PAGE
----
Proper seeding depth control is essential to optimize row-crop planter performance, and adjustment of planter settings to within field spatial variability is required to maximize crop yield potential. The objectives of this study were to characterize planting depth response to varying soil conditions within fields, and to discuss implementation of active seeding depth technologies in Southeastern US. This study was conducted in 2014 and 2015 in central Alabama for non-irrigated maize (Zea mays L) and cotton (Gossypium hirsutum L). Planting was performed using a 6-row John Deere Max Emerge Plus planter equipped with heavy duty downforce springs. Three seeding depths and three downforce settings were selected for both crops, and the experiment was conducted in two fields exhibiting typical Coastal Plain features but characterized by different soil properties and terrain attributes. Soil electrical-conductivity and soil water content were used to measure within field spatial variability, and actual planting depth was characterized after emergence. Results demonstrated that actual planting depth was significantly affected by within field spatial variability, and actual planting depth response to field spatial variability was more accentuated during corn versus cotton planting. Soil electrical conductivity provided sufficient description of in-field variability to explain site-specific planting depth response in 4 out of 5 field trials. Soil water content was not a significant predictor of planting depth response to in-field spatial variability.

Aurelie Poncet (speaker)
Timothy McDonald
North Dakota State Univ
, 53
Thorsten Knappenberger
Rees Bridges
Joey Shaw
, 53
Length (approx): 20 min
Yield, Residual Nitrogen and Economic Benefit of Precision Seeding and Laser Land Leveling for Winter Wheat

Rapid socio-economic changes in China, such as land conversion and urbanization etc., are creating new scopes for application of precision agriculture (PA). It remains unclear the application effective and economic benefits of precision agriculture technologies in China. In this study, our specific goal was to analyze the impact of precision seeding and laser land leveling on winter wheat yield, grain quality, residual soil nitrogen, benefit/cost ratio and net return. Three treatments was carried out in a winter wheat of the central plains of China, namely, precision seeding, integration of precision seeding and laser land leveling, and local large-scale conventional farming, respectively. Our results showed that: (1) winter wheat yield was increased by 7.8 % in the single precision seeding treatment while significantly increased by 23.2 % through the integration of precision seeding and laser leveling technologies. There was no significant difference of the winter wheat protein content among the three treatments. (2) Both the single technology and the integrated technologies reduced the concentration of soil nitrate nitrogen and ammonium nitrogen at the depths of 60 cm, but, the significantly reduction was only found in soil ammonium nitrogen. (3) Compared with conventional farming, applying precision seeding improved the benefit/cost ratio by 5.9 %, and the integrated technologies improved by 16.6 % and 7.9 % under the two scenarios of "having" and "not having" laser leveling subsidies. These results clearly indicated that the application of precision agriculture technologies can significantly enhance the yield, reduce the residual soil nitrogen and improve the economic benefits, without affecting the winter wheat quality. Supporting policies can significantly promote the popularization and application of precision agriculture technologies in China.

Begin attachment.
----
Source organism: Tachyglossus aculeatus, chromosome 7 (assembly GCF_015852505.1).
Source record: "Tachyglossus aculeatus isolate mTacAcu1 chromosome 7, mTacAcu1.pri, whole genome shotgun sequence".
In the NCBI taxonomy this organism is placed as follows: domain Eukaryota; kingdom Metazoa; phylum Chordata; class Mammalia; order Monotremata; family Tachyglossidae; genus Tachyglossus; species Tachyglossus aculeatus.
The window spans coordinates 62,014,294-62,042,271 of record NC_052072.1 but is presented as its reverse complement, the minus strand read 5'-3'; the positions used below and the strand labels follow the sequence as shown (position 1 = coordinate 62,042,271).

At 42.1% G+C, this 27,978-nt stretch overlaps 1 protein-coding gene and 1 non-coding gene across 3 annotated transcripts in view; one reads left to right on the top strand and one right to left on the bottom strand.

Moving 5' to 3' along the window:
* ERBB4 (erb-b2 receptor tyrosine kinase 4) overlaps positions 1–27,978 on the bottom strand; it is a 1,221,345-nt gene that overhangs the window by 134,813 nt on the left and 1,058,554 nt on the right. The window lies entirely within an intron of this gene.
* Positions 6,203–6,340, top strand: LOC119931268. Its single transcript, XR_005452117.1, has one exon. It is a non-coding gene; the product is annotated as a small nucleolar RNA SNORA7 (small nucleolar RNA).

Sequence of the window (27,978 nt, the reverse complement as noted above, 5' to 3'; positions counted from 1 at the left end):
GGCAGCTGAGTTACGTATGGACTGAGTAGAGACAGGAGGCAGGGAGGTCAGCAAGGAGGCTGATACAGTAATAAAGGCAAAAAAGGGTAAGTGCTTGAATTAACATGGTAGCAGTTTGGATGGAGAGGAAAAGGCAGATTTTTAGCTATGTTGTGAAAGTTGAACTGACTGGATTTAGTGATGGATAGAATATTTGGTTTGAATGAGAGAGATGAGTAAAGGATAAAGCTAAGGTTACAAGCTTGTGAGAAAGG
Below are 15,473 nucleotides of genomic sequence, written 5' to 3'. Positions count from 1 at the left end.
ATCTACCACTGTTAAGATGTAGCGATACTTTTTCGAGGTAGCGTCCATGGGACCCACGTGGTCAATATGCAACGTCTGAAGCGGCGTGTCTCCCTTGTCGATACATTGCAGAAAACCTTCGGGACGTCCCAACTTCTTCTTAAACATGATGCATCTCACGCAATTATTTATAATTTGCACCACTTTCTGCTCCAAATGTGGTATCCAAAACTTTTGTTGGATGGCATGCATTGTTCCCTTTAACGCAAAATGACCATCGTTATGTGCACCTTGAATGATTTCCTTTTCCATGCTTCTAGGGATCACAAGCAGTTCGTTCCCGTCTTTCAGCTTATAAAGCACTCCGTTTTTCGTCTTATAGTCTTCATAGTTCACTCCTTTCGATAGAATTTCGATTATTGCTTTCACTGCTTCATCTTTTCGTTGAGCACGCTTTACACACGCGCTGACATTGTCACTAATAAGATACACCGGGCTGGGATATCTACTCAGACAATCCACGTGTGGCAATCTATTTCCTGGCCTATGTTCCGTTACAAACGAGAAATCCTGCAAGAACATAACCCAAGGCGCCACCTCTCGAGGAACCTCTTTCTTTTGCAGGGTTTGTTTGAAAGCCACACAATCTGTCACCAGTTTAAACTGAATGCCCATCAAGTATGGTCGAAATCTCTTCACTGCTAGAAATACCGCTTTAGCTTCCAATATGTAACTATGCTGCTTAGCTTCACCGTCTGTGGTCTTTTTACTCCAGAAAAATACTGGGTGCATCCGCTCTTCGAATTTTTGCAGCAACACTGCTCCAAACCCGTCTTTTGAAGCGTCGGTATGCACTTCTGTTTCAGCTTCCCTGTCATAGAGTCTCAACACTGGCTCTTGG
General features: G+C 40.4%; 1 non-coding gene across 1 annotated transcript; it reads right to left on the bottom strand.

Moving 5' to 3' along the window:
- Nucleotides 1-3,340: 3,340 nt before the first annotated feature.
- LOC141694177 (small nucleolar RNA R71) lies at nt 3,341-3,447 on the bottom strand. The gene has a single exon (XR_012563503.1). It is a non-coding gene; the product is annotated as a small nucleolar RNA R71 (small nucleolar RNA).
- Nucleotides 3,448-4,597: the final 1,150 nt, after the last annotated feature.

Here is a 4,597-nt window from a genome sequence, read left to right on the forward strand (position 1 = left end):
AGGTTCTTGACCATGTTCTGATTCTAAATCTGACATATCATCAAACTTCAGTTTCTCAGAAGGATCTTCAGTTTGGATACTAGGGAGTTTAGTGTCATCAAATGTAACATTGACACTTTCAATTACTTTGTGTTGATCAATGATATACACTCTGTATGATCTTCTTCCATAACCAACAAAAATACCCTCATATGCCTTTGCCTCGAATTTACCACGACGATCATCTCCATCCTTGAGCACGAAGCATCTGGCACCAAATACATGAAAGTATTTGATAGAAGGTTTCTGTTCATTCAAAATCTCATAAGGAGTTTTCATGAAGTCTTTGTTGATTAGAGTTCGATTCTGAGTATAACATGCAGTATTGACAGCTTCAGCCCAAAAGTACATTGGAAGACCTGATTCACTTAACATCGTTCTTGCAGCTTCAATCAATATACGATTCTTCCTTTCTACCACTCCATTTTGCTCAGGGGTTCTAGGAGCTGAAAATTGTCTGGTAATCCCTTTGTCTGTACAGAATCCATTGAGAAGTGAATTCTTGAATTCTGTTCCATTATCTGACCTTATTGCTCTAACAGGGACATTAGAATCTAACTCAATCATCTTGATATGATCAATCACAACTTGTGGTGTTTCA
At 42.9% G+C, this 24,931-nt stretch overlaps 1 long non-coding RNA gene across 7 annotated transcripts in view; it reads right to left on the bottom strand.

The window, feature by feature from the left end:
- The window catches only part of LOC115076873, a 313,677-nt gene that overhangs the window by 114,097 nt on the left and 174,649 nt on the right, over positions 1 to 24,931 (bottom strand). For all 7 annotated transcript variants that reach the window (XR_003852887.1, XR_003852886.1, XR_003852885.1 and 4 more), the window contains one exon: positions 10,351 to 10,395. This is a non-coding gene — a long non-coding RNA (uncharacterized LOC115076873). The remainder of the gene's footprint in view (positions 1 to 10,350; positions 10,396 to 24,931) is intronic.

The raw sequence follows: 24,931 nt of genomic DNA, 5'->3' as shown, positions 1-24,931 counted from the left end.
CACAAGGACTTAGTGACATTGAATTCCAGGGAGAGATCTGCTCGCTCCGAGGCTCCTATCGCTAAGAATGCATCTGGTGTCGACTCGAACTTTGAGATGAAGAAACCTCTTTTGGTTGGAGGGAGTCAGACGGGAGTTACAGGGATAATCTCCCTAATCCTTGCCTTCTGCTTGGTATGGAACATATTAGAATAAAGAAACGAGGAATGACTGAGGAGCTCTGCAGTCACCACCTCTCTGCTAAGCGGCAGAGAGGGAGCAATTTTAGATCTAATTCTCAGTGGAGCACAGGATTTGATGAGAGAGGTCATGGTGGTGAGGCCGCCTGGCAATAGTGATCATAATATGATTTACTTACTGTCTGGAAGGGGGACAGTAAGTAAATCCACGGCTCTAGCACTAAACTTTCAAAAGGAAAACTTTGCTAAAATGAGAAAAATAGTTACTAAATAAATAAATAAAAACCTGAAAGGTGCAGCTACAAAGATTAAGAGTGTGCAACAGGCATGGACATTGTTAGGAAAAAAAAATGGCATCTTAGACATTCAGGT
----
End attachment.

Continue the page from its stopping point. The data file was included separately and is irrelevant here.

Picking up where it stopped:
Jing Chen (speaker)
Ping Chen
, 53
Length (approx): 20 min